Toyota Tundra Pro Comp Suspension Lift Kits - Tundra Lift Tactics
We Install Pro Comp's New Tundra Kit
By Robin Stover, Photography by Robin Stover
The new fullsize Toyota Tundra with its 5.7L V-8 serves as a solid platform for whatever a pickup truck owner's needs may be. Sporting plenty of oomph to smoke almost any four-wheel-drive pickup off the line, the Tundra simply gets with the program. As such, the rig begs for larger tires. That's why Pro Comp Suspension jumped right on the development of a 6-inch lift kit for the new platform. In the end, Pro Comp would be first to market with two well-thought-out kits-one featuring a simple coilover spacer and the other basically the same kit except with a smooth-riding set of adjustable Pro Comp coilover shocks. We happened to be present the day Dustin Chernoh of DC Customs in Ukiah, California, had his crew begin installing said kit(s) on a local Toyota dealer's truck to see how they compared.
Never one to miss a good opportunity to get the scoop on a new product, we stuck around and watched as the additional 6 inches of clearance took form. Once completed, we took the truck out for a testdrive and even kept in touch with the truck's owner to see how it worked out for him. The results were right in line with what we expected-everything met our expectations, and the truck's owner absolutely loves the new ride. Check out the highlights from the install.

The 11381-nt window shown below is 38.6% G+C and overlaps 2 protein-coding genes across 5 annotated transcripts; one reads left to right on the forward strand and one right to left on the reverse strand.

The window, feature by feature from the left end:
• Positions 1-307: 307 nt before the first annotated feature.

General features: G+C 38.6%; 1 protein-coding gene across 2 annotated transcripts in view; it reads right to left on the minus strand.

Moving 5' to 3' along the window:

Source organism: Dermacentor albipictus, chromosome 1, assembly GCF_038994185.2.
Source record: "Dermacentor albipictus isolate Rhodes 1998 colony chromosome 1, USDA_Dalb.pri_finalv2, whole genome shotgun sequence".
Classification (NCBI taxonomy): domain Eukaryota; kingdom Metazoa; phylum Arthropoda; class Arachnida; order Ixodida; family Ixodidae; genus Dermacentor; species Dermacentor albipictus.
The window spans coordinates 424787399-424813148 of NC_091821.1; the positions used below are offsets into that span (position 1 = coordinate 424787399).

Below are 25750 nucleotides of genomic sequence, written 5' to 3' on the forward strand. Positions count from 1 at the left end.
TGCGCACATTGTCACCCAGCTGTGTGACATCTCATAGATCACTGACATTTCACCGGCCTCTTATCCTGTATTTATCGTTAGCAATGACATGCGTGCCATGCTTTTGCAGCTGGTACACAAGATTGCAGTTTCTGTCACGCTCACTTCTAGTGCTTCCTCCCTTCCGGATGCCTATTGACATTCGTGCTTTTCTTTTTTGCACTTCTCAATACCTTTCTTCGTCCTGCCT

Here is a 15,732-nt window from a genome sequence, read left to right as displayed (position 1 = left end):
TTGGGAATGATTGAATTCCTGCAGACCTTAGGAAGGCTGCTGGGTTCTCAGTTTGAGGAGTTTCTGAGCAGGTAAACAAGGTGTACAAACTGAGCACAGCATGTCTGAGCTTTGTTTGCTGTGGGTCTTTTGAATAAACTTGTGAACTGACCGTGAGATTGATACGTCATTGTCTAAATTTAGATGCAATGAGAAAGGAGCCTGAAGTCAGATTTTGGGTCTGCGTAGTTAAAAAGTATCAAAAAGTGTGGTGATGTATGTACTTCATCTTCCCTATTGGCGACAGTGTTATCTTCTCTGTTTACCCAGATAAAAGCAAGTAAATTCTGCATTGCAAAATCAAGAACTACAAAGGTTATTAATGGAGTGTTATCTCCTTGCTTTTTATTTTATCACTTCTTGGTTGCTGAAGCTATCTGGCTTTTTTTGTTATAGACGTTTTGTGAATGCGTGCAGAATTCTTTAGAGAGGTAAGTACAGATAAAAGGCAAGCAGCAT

Here is the Stage 2 Tundra kit from Pro Comp. It differs from the Stage 1 kit because it i
1. This photo illustrates the gain in beef between the factory steering knuckle and the Pr
2. Each Pro Comp kit requires specialized tools such as the spring compressor shown here t
3. Here you can see the coilover spacer being bolted to the factory coil strut on the budg
4. This is the front IFS differential assembly found under the new Tundra. While not exact
5. The differential drop brackets include polyurethane bushings and are powdercoated like
6. Here you can see the beginning of the cutting portion of the installation. The Toyota Tundra has a steel crossmember that ties each framerail into one another under the engine. This member must be removed precisely as instructed by Pro Comp. Removing this section allows the front driveshaft to work with the new location of the front differential assembly. This is arguably the hardest part of the installation process. The instructions show very clearly where to cut the member on each side. However, watching the process made us nervous thinking about cutting up a brand-new truck. No pain, no gain, as they say.
By Robin Stover
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